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Comment Re:want speed? dump javascript. (Score 2) 28

That's part of the point of the whole project -- get rid of certain JS/CSS hogs that constantly change and relayout the page while you're reading. And personally, I don't want to go back to the 90s crap static HTML using Lynx. I actually do like my interactive web pages (sans laggy third-party JS), thanks.

Comment Re:We need a secular definition of when life begin (Score 1) 140

From my personal experience with speaking to people, most choicers stop being ok with abortions at 3rd trimester, and most lifers start are fine with abortion at 1st trimester (using abortion as a guide of "when does 'life' begin"). The debate is really at the second trimester. But in the US, the politics/political theater/extreme groups keep glossing over this point, and try to polarize the issue into all or none. This polarization prevents actual civil discourse and resolution. It's rather sad, actually.

Comment Re:Frivolous lawsuit (Score 1) 496

I take issues with the very last comment (note: the he/she thing was obviously a typo, so I'm not addressing that) -- you clearly haven't taken an engineering ethics course. Classic examples:

1) Let's say you created a regular looking chair and state on a big tag attached to the chair, in bright red letters, "you can only sit on this chair and this chair isn't designed to be stood upon". If someone later stands on the chair and it broke, then you, the designer/manufacturer/whatever, are still responsible for the injury in the court of laws. "Foreseeable misuse" is what engineering ethics call it, and you're at fault.

2) If a ceiling fan hits a baby while a parent is throwing the baby up and down, it's not a "foreseeable misuse", and the parent has no grounds of suing the company that made the ceiling fan.

IANAL, but it's pretty clear from planking and past social network-inspired activities that such a "speeding trophy" falls into category 1 (from my perspective, and probably most jurors).

Comment Re:Strange hatred of intellectual property on /. (Score 1) 69

It seems like the present laws surrounding patents confound multiple aspects of the economics of inventions: the invention itself, use of invention, licensing, and protection against litigation. It's reasonable to assume that patents should lead to actual economic product, rather than just a piece of paper for trolling. Therefore, the suggestion of commercializing patents within a year is good.

However, there are cases where a person/company thinks of an idea, has no immediate purpose of putting this idea to use, but is afraid of litigation. To solve this issue, there should be something akin to trade secrets, but filed with the USPTO, dated, and sealed. If a second party later patents the same idea and sues the first party when the first party finally gets to implementing it, then the first party can unseal the filing to dismiss the patent suit.

If this is how everything's been working already, then I'll go back to hiding under my rock.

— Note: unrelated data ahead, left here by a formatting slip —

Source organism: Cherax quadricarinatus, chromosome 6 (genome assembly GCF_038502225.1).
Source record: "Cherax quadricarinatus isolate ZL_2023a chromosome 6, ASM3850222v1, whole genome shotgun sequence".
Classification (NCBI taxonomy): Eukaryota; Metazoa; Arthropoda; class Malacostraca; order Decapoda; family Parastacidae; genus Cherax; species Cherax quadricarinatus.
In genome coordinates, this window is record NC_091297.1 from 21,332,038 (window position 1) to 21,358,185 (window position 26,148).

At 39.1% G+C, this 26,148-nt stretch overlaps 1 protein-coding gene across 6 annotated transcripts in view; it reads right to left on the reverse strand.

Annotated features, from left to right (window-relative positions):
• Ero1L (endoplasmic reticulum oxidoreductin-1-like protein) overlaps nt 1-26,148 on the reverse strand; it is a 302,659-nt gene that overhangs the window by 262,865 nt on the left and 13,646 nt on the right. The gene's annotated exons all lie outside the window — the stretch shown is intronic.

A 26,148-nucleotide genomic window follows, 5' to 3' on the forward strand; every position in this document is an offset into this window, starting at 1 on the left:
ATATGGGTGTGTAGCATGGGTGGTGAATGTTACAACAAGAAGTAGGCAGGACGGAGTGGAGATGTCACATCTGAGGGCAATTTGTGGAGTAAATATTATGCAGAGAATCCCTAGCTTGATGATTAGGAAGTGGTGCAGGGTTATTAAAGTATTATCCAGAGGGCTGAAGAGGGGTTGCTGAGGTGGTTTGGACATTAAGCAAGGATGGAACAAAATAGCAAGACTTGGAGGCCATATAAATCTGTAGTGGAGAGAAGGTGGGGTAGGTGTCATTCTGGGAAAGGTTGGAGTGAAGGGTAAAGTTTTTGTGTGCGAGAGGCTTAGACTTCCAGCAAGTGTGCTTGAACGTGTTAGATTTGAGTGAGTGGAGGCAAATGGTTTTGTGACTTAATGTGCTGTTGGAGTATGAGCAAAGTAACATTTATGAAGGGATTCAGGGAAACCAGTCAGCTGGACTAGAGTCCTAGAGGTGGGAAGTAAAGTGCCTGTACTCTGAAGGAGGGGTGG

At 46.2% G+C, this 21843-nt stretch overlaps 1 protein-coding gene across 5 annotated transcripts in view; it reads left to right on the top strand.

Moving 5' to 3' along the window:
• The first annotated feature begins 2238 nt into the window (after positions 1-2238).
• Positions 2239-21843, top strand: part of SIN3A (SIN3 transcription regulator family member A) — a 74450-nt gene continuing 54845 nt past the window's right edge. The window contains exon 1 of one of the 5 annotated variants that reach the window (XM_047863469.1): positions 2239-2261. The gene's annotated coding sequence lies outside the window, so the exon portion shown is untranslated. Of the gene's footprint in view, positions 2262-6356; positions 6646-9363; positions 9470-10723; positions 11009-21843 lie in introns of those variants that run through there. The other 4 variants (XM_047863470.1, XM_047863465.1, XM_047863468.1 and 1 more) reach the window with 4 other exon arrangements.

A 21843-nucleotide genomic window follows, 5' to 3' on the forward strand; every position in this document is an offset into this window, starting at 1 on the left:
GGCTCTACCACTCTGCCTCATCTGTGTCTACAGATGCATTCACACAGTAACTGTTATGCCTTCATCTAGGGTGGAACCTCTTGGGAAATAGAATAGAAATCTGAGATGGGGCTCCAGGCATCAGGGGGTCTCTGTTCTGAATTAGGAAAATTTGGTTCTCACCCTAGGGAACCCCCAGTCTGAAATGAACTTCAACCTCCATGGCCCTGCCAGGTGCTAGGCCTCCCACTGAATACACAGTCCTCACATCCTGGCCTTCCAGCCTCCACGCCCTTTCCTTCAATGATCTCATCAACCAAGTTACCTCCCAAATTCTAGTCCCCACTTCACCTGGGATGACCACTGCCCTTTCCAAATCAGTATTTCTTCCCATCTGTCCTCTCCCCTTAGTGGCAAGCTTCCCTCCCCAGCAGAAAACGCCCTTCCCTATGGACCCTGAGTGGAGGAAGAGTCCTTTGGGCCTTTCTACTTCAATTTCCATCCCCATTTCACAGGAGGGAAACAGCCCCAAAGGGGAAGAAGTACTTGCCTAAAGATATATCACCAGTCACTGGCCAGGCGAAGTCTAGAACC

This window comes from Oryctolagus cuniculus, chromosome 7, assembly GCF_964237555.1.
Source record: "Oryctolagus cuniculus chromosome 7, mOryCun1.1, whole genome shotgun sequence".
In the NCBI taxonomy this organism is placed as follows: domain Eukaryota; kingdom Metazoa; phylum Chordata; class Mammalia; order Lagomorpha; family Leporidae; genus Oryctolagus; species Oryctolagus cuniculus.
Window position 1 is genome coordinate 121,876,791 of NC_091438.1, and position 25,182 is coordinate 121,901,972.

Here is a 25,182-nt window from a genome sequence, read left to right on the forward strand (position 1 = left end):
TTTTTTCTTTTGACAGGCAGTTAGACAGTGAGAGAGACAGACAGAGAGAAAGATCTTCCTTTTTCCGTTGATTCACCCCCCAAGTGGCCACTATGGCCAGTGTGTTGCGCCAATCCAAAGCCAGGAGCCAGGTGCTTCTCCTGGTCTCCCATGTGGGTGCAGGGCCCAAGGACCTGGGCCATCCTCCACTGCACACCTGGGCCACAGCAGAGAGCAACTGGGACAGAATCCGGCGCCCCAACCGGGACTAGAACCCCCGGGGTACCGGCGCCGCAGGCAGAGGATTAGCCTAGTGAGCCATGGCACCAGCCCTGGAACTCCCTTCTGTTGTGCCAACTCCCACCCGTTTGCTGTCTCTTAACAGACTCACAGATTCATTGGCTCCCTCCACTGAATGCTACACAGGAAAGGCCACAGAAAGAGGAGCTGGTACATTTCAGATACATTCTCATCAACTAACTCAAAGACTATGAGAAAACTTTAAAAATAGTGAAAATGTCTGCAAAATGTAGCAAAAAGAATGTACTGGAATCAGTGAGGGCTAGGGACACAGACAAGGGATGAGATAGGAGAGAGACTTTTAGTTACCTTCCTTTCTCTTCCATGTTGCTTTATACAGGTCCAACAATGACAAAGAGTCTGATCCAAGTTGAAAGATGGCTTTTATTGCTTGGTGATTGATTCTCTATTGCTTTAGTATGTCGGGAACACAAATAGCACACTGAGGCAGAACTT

Comment Re:This is trouble (Score 1) 244

Strain the food supply? No, it won't. That's exactly the same argument people made in the middle of the 20th century about how human population growth will drain all of our resources by the end of the 20th century. Why did it not happen? Because of a mix of technological and economic reasons. I don't need to explain the technology part, but the economics part made sure that people decided to have less babies.

Put it simply, if each pair of parents only had one baby, soon we will have 0 population growth, even if everyone lives forever.

Comment Re:Faster emulator, or fast enough to be usable? (Score 1) 58

Do you have HAXM installed? My experience indicate that full boot with HAXM installed is much, much faster than a regular boot on-device. Apps also run a lot faster in the emulator than on the device. The computer is a 2013 MBP, while the device is a Nexus 6.

Comment Is this surprising? (Score 2) 551

Apple has been playing the class warfare/have vs have-not/status symbol card for a while now. It plays to exactly what we (the general masses) intrinsically fear -- being singled out, not being "in", not fashionable, looking like a dork, etc.... It's also one of the reasons why the 99% hate the 1% -- because the 1% flaunt their wealth in front of others. Do you want to be flaunted to? Or do you want to do the flaunting to those plebeian Android/Windows/BB/feature phone users?

We have to realize that Apple is a fashion company first, a tech company second. Blue bubbles, anyone? Or are you "green with envy"?

Comment Re:my-pntbtr-add(list_eria) (Score 4, Insightful) 118

That's a pretty naive interpretation of Webassembly. Let's address your comments.

1) Yes, the target audience are in the native code camp. But outside of mobile, there is no good delivery mechanism, other than the web. This is basically doing that: brining the web to native apps.
2) There is no cross platform sandbox for running native apps, and this delivers on that. All modern browsers at least attempt at security, whereas non mobile platforms offer very little in terms of security against native apps.
3) Computers aren't getting "fast enough" (or much faster, for that matter). Especially not for mobile, which will always be slow because of power requirements. This spec will greatly help with that.

So it serves many purposes, and I think is a wonderful boon to the web.

Comment Re:Or you could pay for the service. (Score 1) 205

YT hasn't released Red in Argentina doesn't mean they don't want to. Do you think they have the resources to simultaneously come to an agreement with all copyright holders at the same time, do all the market research, marketing, and engineering resources? Whining like this just makes you look like an entitled brat.

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